What About Bob?: Remembering Robert Rauschenberg

Yesterday would have been Robert Rauschenberg‘s 83rd birthday, and New York’s Guggenheim Museum is celebrating with a photographic tribute to the artist, who died in May of heart failure. The presentation is the only public component of a series of Rauschenberg tribute events (including an art star-studded afternoon of remembrances at the Museum of Modern Art this Sunday), and the Guggenheim is a fitting venue. “Bob particularly loved this building,” said senior curator Susan Davidson at a press briefing this morning. “He engaged with its spiralness, the activity of it.”

On view through November 5, the tribute exhibition includes personal images selected by Rauschenberg’s family and highlighting important moments of his life and career. Here is Bob in Venice, scrutinizing a 1973 Warhol silkscreen; there he is, about ten years later, standing with Warhol himself (and a fedora-topped Joseph Beuys, who looks up to no good) in Berlin. In another shot, Bob takes on the Amazon River—in a canoe.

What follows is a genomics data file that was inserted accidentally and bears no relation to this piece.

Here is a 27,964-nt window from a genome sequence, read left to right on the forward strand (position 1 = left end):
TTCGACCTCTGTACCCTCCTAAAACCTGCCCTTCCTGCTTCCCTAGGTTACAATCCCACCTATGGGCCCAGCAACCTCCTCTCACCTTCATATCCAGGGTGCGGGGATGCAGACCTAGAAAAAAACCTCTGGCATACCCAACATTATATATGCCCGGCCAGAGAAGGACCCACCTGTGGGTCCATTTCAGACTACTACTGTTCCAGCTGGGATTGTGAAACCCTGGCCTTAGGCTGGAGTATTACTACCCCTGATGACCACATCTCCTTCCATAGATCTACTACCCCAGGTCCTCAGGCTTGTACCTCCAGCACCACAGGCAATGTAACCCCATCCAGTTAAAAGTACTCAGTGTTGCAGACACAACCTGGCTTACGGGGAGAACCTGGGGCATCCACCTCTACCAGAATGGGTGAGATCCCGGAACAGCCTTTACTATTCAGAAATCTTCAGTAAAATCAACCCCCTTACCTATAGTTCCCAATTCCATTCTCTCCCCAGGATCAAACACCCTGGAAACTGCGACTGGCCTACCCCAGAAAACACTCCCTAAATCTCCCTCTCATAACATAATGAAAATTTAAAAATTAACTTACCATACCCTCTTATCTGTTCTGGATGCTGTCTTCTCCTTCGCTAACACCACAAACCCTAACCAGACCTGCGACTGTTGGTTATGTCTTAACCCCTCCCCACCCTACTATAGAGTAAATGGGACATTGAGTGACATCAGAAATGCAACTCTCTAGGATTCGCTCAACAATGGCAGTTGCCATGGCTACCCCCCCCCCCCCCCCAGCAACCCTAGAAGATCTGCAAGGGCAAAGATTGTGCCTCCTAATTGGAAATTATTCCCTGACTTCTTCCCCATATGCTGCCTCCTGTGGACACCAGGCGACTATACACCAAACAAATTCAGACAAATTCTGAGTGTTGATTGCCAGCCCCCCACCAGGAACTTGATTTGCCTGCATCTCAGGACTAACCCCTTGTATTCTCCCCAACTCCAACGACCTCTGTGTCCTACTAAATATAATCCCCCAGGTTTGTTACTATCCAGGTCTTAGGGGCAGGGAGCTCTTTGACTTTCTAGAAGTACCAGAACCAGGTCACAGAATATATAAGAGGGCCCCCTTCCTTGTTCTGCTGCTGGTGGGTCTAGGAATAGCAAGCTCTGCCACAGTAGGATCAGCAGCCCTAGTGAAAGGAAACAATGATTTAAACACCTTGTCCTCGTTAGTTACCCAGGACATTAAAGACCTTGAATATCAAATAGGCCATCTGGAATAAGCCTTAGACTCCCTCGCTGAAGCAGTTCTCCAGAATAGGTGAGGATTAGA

Many of the photos chronicle the artist at work and play in his Captiva Island studio (where pineapples and spiky succulents were apparently omnipresent). And he excelled at celebrating: sharing a toast with Leo Castelli and Illeana Sonnabend, holding up his newborn son like a trophy, or kicking up the heels of his snakeskin cowboy boots (he was, after all, a Texan) at an opening in Rome. Whether experimenting with sheet metal, paint, or Merce Cunningham, Rauschenberg regards the camera with a face that seems lit from within, his puckish grin suggesting a fresh, wonderful discovery.

To make the whole thing more Rauschenbergian, the Guggenheim is inviting visitors to contribute their own Rauschenberg-related photos, encounters, remembrances, or other relevant anecdotes. The collective memories will be posted on the gallery’s “muse wall,” opposite a photo of one of the artist’s own. Noted Davidson, “Collaborative activity was something that was very near to Bob’s heart.”